Wow, what a fantastic view! It looks so wild and beautiful, I wish someday I`ll have the chance to camp near the Lake District. And thanks for sharing so much helpful information with us, like the list of camping gear!
Hi, I’m 66 and have 2 children, 11 and 13, but i still take them wild camping each year, a good thin air mat, worth it’s weight in gold to get a good nights sleep up on the mountain tops. When the kids were first going they said no, not up the mountains. But nowadays it when are we going again
Hi John, thanks for your comment, it’s great to hear you’re still all going out to wild camp, and totally agree a thermorest/air mat makes the world of difference when it comes to getting some zzzzz’s. Hope your children continue to enjoy it too!
I’ve booked to come to the Lakes for a couple of days in late feb/early march.
Reasonable to consider wild camping? Or better to stick with day hikes and a cosy airbnb?
On the plus side you’ll probably have the camping spots to yourself. On the other hand it will be cold, especially higher up! If you’re tough, up for an adventure and have kit decent enough to cope with the temperature then you could have a great time. We would have done it in our ‘younger’ days, but now personally I’m a bit of a fair weather camper and would take the airbnb in Feb! ???? Whatever you decide, have a great time!
I just wanted to clarify it IS LEGAL to wild camp in England, there are just best practices and code of conducts to stick to.
General rule is camp above 450m away from main paths and bridleways and ask landowners permission
It’s legal on much of Dartmoor, but not elsewhere in England . Of course if you have the landowners permission then it’s legal ????
I have just been searching on the internet for places to wild camp. And came across your blog They were very helpful.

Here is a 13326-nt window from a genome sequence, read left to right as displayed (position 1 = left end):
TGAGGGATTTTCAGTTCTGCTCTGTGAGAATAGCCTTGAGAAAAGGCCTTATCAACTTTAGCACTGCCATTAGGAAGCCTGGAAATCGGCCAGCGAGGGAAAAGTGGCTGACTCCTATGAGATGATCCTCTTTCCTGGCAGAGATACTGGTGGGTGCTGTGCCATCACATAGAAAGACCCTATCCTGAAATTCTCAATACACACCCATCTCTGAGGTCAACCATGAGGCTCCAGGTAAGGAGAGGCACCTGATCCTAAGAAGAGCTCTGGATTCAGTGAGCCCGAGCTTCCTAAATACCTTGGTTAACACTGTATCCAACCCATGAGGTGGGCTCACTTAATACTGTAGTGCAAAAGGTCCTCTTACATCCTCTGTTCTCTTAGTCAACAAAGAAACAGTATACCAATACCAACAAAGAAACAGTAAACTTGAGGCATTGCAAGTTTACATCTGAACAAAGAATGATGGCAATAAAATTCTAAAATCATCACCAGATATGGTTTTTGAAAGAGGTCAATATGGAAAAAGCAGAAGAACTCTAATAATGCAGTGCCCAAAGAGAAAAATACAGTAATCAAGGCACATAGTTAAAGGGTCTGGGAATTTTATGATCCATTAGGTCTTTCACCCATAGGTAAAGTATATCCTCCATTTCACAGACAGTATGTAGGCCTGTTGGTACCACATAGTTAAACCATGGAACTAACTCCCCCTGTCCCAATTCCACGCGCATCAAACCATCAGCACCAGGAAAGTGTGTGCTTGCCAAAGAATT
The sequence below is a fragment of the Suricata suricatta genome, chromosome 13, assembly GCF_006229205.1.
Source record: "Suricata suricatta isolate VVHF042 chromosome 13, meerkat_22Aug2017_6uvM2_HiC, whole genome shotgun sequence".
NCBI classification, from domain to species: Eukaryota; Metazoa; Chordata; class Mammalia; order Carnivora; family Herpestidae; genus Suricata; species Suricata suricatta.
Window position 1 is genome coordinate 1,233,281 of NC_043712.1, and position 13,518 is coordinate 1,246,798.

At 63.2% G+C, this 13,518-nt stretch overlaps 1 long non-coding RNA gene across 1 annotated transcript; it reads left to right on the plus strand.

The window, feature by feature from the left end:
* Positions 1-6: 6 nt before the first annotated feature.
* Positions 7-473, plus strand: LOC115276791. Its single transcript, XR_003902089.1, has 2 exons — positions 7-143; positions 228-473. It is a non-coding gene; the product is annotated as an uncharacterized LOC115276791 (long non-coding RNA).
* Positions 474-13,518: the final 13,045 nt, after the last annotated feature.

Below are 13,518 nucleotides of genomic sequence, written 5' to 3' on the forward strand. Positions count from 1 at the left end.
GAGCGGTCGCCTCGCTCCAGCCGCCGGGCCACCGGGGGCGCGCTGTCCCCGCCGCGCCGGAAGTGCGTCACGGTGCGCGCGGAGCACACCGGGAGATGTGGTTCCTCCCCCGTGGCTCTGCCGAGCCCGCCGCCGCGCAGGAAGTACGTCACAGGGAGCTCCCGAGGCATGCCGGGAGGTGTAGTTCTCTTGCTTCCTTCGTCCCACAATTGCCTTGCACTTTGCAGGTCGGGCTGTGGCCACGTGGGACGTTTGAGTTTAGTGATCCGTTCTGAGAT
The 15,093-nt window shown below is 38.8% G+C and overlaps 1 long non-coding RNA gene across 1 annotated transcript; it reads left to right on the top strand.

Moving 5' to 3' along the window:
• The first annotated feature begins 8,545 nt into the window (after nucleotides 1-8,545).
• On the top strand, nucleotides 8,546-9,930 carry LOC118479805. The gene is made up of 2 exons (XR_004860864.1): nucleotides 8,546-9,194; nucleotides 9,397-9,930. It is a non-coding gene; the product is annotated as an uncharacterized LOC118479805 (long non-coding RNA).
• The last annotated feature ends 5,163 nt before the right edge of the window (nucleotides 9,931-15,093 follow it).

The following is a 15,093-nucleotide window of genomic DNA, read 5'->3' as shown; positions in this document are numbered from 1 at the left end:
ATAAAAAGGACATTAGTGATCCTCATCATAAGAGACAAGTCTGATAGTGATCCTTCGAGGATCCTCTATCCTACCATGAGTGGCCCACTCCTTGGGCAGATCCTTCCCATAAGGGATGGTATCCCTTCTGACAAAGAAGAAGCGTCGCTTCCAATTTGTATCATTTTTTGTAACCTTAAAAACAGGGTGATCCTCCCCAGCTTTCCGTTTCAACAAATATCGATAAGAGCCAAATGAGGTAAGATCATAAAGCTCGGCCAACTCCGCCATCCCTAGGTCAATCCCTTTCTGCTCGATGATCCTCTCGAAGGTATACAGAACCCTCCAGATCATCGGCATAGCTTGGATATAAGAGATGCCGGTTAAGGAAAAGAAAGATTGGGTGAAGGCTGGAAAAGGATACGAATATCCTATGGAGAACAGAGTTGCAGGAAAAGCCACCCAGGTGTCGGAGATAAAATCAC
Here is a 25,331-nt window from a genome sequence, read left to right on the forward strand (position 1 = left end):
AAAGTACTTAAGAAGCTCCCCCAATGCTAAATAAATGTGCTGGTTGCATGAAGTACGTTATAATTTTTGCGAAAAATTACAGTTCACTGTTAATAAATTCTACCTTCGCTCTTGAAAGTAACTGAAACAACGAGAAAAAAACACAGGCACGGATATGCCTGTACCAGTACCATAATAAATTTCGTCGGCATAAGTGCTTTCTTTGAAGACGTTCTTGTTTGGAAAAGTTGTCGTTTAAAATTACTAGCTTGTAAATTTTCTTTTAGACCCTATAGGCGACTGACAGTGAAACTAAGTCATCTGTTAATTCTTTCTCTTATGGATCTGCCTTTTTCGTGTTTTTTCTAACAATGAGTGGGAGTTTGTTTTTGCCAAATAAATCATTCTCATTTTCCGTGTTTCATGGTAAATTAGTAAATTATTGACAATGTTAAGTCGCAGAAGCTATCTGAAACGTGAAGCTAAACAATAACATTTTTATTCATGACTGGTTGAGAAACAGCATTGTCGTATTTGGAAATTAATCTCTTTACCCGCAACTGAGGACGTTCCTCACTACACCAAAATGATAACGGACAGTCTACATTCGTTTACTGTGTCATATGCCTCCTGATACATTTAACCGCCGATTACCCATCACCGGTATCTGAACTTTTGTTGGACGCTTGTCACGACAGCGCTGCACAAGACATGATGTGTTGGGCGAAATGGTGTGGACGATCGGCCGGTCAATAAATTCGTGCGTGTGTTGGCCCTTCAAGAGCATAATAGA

Me and my Son who is only 10 have done some traditional camping with little recourses and want to try do some wild camping.
I noticed you was going to suggest a few places to get started to Emilie , and I would be greatfull if you would give me the same advise too.
Also would you please forward some of the alternative ideas about the woodland camping areas that you was going to send to Jordan.
It’s great to find your blog thank you very much. Ps I have tried the wayfarer food it’s not that bad is it?
Hi Tony, I’ve sent you an email. We no longer divulge specific camping locations as we receive so many such requests, but hope you will be able to find some secret locations of your own by following the above advice. Happy camping!
What is it like up there around the end of December? my son wants me to take him for a few nights on The Lakes. chances are it’s going to be extremely cold and probably covered in snow but he is going to Canada for 2 years middle of next year so ‘thinks’ it will be good as a taster for him. Any advice would be good.
Winter is actually one our favourite times of year up here. It can be so beautiful, and uncrowded, but of course very cold. Sometimes we get a lot of snow, sometimes we don’t, but if you’re thinking of camping in December, you’re braver than us! It will be freezing up in the hills. It’s already -4 degrees at the moment . Why not come but stay in a B&B instead. Weather wise, we get a lot less rain in the winter than we do in the summer , so chances are you’ll still be able to get out into the fells for some hiking. And if it does snow, the main routes are all kept open so still plenty of adventures to be had!